It’s pretty easy to make fun of IT and procurement folks. Two holiday commercials are doing just that. In one, Microsoft attempts to sell some tablets via a procurement staffer depicted as a stuffed shirt that hasn’t “approved a stapler in three years.” In the other, Verizon hawks its tablet offerings via a shaggy-haired IT nerd who is more concerned with a beverage’s proximity to a keyboard than answering a co-worker’s query. Despite the critical roles each department plays in their organization, to quote Rodney Dangerfield, they get no respect.
Despite their similarities, however, there is a gap between them. In a white paper by Source One earlier this year, procurement departments were asked to rate the frequency of their interactions with other departments within their organization and how they felt they were perceived by those other departments. Just over 80 percent said their IT departments frequently used them, but only 60 percent felt that their IT departments consider them valuable. While this particular gap between IT and procurement is only 20 percent, it is indicative of a larger rift that exists between the two departments in many organizations worldwide.
These gaps develop for many reasons, but the big three are:
IT and procurement have fundamentally different priorities. Procurement is tasked first and foremost to cut costs. Procurement’s other responsibilities — gaining a full understanding of purchases, finding savings opportunities, bringing spend under management, and managing suppliers and spend categories — are always done from the position of ultimately cutting costs.
IT’s first priority is uptime. Period. In terms of maintaining uptime, not only is savings not a priority, it may not even be on IT’s radar. The other responsibilities IT may carry — satisfying the organization’s technological needs, improving service and quality levels, adapting to technology trends, and operating under a budget — can fall by the wayside if uptime is threatened.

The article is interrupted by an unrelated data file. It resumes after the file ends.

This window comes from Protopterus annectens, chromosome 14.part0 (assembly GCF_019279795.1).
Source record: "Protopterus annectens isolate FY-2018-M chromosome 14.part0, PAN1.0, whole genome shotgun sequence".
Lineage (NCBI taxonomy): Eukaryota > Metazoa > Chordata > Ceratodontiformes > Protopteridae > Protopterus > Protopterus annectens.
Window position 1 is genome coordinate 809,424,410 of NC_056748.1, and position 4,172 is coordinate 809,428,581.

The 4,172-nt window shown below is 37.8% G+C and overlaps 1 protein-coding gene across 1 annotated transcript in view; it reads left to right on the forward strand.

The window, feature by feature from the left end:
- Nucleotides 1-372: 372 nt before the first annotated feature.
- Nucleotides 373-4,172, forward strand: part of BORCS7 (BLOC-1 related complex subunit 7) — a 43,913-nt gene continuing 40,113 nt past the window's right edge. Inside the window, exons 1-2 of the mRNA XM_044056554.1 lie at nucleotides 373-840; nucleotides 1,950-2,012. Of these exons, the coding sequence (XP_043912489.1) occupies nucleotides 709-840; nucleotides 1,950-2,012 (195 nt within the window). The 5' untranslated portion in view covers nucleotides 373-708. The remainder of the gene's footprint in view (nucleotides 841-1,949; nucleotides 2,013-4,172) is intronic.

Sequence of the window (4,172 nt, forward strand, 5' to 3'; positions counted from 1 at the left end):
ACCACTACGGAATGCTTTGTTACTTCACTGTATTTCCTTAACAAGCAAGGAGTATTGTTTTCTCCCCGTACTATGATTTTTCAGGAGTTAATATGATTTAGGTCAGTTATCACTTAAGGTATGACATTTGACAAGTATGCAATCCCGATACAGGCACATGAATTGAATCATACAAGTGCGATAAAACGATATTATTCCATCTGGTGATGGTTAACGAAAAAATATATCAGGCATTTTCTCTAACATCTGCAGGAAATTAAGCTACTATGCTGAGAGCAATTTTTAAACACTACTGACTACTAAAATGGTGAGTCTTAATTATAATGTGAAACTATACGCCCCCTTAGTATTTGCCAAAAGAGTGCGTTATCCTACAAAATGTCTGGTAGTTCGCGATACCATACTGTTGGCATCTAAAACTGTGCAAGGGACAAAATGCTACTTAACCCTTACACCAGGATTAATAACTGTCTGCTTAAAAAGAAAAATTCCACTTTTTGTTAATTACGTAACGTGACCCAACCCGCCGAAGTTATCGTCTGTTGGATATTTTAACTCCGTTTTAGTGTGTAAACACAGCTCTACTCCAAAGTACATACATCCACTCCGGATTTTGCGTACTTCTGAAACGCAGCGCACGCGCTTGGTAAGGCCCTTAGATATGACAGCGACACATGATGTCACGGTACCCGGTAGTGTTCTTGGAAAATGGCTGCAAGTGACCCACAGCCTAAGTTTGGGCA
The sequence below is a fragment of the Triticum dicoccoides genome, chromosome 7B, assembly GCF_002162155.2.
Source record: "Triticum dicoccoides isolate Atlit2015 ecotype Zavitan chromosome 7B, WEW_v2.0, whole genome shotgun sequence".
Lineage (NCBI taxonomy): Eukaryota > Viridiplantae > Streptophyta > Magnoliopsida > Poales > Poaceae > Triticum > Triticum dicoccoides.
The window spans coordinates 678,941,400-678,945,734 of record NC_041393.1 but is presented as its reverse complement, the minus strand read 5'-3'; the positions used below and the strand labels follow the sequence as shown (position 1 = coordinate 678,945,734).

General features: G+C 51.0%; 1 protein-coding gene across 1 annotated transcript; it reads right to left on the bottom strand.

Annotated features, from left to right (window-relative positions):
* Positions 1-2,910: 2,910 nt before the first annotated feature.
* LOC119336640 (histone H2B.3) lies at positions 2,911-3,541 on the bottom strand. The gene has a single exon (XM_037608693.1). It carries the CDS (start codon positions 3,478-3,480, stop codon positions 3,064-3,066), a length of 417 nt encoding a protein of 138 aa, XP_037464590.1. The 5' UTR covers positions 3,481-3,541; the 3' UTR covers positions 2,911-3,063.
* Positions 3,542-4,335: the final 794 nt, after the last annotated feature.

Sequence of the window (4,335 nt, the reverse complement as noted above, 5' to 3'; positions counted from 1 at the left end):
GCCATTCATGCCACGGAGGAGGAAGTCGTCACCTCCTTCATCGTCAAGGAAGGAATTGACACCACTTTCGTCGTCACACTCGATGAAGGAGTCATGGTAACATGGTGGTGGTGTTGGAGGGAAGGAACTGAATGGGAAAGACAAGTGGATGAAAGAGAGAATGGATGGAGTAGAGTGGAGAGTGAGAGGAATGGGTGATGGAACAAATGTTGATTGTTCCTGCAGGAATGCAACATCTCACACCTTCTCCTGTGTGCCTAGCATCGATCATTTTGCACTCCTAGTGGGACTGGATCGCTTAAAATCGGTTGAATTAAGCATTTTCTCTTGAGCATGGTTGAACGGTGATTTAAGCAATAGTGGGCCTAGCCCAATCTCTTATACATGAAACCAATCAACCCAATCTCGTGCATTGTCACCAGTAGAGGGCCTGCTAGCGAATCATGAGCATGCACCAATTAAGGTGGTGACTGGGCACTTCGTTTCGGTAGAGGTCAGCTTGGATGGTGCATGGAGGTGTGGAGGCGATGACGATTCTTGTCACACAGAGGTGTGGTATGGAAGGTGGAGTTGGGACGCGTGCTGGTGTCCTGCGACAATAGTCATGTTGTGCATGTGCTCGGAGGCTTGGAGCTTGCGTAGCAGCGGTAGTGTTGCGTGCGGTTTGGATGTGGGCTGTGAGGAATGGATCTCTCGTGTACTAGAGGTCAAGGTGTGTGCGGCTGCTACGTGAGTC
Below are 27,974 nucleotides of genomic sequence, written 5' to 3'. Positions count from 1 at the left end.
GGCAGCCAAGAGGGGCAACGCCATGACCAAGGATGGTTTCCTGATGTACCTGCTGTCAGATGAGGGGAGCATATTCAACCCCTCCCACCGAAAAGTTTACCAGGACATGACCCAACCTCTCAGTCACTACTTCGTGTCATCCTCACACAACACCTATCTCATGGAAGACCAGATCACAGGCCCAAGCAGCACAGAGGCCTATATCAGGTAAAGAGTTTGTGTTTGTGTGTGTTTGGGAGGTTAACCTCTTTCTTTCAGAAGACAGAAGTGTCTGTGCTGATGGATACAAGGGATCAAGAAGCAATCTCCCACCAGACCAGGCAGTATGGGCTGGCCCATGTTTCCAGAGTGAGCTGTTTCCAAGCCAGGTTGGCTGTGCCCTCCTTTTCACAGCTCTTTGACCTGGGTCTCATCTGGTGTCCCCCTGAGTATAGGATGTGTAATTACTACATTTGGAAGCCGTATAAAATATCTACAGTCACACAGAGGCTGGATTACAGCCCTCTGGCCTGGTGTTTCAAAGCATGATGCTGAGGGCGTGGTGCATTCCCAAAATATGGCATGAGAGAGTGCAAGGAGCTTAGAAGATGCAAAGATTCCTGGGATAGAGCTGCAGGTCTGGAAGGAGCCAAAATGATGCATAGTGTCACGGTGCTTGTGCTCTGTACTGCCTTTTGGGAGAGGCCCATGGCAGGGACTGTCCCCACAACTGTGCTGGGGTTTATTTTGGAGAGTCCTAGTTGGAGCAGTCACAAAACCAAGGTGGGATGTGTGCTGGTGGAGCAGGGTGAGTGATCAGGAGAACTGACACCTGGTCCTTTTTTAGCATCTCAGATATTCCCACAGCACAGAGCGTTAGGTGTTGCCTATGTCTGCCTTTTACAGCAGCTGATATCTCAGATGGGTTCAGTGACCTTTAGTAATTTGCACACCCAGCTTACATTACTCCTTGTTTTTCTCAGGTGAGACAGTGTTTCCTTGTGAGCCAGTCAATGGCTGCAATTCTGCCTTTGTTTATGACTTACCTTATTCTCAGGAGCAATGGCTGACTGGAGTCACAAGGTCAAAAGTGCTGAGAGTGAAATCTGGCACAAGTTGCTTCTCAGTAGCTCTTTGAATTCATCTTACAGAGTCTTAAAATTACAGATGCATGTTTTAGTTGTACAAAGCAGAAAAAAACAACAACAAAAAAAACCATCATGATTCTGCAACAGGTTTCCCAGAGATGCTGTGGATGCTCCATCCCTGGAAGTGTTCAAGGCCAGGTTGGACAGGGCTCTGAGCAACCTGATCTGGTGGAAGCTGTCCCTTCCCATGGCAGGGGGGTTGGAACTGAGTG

To summarize, procurement answers to the organization, IT answers to the machines.
IT purchases are not typically suited for procurement’s long-trusted three-bid model. Purchasing decisions for IT — especially with software products — are often made by the department requesting the software, with procurement not being involved very often until the late stages, when it is asked to review a contract. IT may not even be involved with a purchase until close to the end, and that’s often just to confirm compatibility and bandwidth.
IT purchases are typically done in one of three ways. In the first, the department in need of a solution identifies its requirements, IT identifies solutions and solicits bids, and procurement is then asked to negotiate. In the second scenario, the department in need of a solution finds it on its own, asks IT to validate that it will work, and asks procurement to negotiate the buy. Finally, procurement may occasionally be asked to perform IT validation steps on top of its negotiation duties.
Bringing procurement and IT into the process late means there is little time for IT to validate the requirements, forcing it to rely on the stakeholders’ information and leaving little room for procurement to identify savings and negotiate. This time crunch can limit procurement’s ability to analyze the Statement of Work and may force IT to rely on the potentially advantageous SOW developed by the supplier.